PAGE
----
Permanent positions with a large token share.
Single task opportunities.
Incentivizing the community to spread the word. These were found on CommunityXYZ, which we'll talk about later.

The Dividend Element

When a user performs an action on the application being built, a tipping amount is set aside to be distributed amongst PST holders. The crucial part about this, is this tip is paid out in $AR - not in the currency of the PST. This creates quite a special relationship between the app being developed, and Arweave itself.

Comparing this model to a DAO, where you get paid in ownership, PSCs are more focused on producing something tangible, i.e. profit. This profit is then shared within the community, but in the native currency of the Arweave blockchain.

The holders of any PST are therefore paid based upon the app's network usage. This encourages you as a founder to create a high-quality project, as more network activity leads to a more consistent revenue stream.

This forms a unique positive feedback loop, or symbiotic relationship between Arweave and its permaweb applications. PSTs have a genuine, intrinsic, value due to the fact they produce an actual reward - as opposed to something speculative. Profit Sharing Communities have a much more tightly knit relationship than a DAO, instead of simply a loose-fitting ideal.

PSCs discourage forking/copycat projects, and creators, contributors, and users all get a much greater benefit by forming a PSC on Arweave!

An Example: The ARDRIVE Token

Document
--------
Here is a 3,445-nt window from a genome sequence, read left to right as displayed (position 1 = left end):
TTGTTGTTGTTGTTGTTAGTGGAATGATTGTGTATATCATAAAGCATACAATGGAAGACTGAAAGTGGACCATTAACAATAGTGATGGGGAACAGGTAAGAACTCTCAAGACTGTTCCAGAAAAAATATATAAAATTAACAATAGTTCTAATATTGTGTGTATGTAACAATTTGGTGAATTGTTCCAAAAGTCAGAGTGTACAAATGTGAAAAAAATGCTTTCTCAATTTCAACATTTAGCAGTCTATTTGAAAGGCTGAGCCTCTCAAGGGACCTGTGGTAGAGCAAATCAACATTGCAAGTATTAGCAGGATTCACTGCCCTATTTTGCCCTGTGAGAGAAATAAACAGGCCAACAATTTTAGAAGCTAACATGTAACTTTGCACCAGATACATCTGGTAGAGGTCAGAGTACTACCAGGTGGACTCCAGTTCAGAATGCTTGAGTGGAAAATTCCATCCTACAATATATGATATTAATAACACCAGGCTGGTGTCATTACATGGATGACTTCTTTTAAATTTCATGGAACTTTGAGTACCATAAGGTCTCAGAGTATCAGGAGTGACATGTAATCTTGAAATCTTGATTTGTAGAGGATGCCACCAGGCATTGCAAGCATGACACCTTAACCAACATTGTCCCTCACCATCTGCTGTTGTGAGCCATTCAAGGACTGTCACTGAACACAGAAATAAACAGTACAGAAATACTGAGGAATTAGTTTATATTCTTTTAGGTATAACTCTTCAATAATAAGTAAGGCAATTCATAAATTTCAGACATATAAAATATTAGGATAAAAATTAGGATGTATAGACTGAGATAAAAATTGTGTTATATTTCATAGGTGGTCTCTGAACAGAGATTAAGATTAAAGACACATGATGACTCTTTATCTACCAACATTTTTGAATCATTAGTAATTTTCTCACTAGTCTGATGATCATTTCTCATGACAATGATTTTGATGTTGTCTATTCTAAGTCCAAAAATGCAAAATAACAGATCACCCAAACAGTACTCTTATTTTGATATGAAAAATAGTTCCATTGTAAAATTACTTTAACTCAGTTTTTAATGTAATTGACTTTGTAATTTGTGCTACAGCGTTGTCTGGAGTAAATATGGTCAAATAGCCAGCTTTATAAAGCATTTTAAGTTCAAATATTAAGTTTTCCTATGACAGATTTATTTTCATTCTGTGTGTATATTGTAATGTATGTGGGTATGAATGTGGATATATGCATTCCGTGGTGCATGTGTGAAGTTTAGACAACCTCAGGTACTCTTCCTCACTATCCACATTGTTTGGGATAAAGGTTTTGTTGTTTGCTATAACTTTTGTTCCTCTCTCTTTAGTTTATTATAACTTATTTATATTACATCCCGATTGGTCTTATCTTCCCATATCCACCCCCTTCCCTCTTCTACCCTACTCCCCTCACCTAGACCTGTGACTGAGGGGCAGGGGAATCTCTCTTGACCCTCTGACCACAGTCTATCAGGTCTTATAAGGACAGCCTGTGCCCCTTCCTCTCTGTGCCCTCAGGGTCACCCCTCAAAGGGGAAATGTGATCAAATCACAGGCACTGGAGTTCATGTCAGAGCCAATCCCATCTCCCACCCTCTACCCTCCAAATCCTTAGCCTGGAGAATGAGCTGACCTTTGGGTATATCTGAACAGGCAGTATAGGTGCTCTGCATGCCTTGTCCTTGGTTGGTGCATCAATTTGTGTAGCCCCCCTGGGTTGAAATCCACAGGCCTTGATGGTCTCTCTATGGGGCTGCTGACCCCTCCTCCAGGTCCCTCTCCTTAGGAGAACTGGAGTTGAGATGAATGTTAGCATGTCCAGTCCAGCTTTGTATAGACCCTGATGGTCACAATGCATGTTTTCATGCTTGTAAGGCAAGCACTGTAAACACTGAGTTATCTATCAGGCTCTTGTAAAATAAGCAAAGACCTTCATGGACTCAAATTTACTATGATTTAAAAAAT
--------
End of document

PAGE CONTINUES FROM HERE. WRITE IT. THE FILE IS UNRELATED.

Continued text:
One of the best instances of a PSC is ArDrive, with their aptly named ARDRIVE token.

ArDrive is a permaweb app (an application built on top of Arweave) that provides a friendly interface for uploading and storing files on Arweave.

When someone pays $AR to upload data through ArDrive, a 15% community fee is distributed to a single token holder using a random, weighted method.

This perfectly illustrates the positive feedback loop mentioned earlier on:

PST Flow Chart Cropped.png
A user uploads data -> An ARDRIVE token holder receives $AR -> ARDRIVE token holder can use this $AR to upload files -> cycle repeats. Hopefully this gives you a good idea of one way you could implement your own PST!

Finding PSCs, and Selling PSTs

As a developer, you may want to explore some of the communities already out there to get an idea of how they are structured, or see how you can contribute.

There are two websites which facilitate this -  CommunityXYZ and Verto Exchangerespectively.

CommunityXYZ acts as both a dashboard, and a catalog of every single PSC on Arweave. Here you can browse the currently created communities, view job opportunities (like we saw earlier in the article), and find out more information about each community.

If you're part of a PSC, you'll have the option to login and perform actions such as staking your tokens, or voting on any proposals for your community.

In terms of trading PSTs, Verto Exchange is currently the biggest platform that enables this. (At the time of publishing, their testnet is now available. They are in the process of an entire refactoring of their backend with Smartweave. Have a look here). You'll have the option to connect your wallet, and buy or sell PSTs against each other, stablecoins, or the native $AR. This would be the ideal place to get your PST listed once created. Additionally, be on the lookout for the new PermaSwap Exchange by EverPay Finance, an upcoming decentralized exchange (DEX).

If you're looking for an etherscan-like experience, go to ViewBlock or smart contract explorer by RedStone Finance. These are both great places to start!

PSCs are an excellent way to begin your journey as a builder on Arweave. Next time, we'll go into exactly how you can create and deploy your own PST using Arweave's native SmartWeave contracts.

In the meantime, go out there, and explore the permaweb!⚡🐘

felwintrr // OnlyArweave creator